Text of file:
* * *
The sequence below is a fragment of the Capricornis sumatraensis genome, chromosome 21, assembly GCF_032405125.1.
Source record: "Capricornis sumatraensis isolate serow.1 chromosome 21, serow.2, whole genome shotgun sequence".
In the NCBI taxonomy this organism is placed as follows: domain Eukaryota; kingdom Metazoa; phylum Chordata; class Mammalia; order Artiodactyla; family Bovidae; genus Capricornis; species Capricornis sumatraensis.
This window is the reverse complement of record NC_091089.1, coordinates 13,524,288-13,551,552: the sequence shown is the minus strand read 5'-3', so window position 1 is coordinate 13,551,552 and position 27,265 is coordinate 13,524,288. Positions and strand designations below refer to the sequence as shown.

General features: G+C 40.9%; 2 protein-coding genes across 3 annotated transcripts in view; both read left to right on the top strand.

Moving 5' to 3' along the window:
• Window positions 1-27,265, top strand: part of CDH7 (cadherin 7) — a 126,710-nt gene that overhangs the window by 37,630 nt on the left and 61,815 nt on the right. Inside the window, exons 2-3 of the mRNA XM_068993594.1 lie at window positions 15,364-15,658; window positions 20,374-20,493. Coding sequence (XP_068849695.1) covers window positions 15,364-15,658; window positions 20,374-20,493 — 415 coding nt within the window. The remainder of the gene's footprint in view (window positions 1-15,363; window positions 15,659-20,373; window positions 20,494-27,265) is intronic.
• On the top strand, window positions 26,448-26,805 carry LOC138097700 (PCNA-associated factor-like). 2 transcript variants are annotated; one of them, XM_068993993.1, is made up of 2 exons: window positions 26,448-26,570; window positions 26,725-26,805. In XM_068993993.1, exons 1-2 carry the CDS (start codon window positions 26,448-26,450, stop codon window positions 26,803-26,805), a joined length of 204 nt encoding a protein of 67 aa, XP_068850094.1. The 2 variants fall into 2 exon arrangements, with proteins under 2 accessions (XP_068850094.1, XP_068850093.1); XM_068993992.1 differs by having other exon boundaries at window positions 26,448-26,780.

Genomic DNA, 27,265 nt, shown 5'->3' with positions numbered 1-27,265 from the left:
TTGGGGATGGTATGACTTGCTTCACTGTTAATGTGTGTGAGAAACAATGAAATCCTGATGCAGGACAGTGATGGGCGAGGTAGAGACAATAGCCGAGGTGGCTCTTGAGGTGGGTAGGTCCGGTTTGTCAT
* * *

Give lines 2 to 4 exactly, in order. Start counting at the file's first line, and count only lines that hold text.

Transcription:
Source record: "Capricornis sumatraensis isolate serow.1 chromosome 21, serow.2, whole genome shotgun sequence".
In the NCBI taxonomy this organism is placed as follows: domain Eukaryota; kingdom Metazoa; phylum Chordata; class Mammalia; order Artiodactyla; family Bovidae; genus Capricornis; species Capricornis sumatraensis.
This window is the reverse complement of record NC_091089.1, coordinates 13,524,288-13,551,552: the sequence shown is the minus strand read 5'-3', so window position 1 is coordinate 13,551,552 and position 27,265 is coordinate 13,524,288. Positions and strand designations below refer to the sequence as shown.